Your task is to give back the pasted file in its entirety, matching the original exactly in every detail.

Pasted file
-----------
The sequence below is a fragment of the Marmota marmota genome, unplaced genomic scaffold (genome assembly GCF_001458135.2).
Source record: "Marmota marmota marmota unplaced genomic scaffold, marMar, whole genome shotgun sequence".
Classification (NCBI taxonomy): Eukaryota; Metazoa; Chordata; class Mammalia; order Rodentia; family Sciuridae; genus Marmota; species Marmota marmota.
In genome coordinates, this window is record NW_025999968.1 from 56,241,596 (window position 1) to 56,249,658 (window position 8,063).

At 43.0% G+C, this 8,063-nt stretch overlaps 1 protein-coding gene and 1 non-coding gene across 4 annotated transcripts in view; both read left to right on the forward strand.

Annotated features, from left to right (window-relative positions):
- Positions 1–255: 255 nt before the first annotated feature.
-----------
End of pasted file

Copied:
The sequence below is a fragment of the Marmota marmota genome, unplaced genomic scaffold (genome assembly GCF_001458135.2).
Source record: "Marmota marmota marmota unplaced genomic scaffold, marMar, whole genome shotgun sequence".
Classification (NCBI taxonomy): Eukaryota; Metazoa; Chordata; class Mammalia; order Rodentia; family Sciuridae; genus Marmota; species Marmota marmota.
In genome coordinates, this window is record NW_025999968.1 from 56,241,596 (window position 1) to 56,249,658 (window position 8,063).

At 43.0% G+C, this 8,063-nt stretch overlaps 1 protein-coding gene and 1 non-coding gene across 4 annotated transcripts in view; both read left to right on the forward strand.

Annotated features, from left to right (window-relative positions):
- Positions 1–255: 255 nt before the first annotated feature.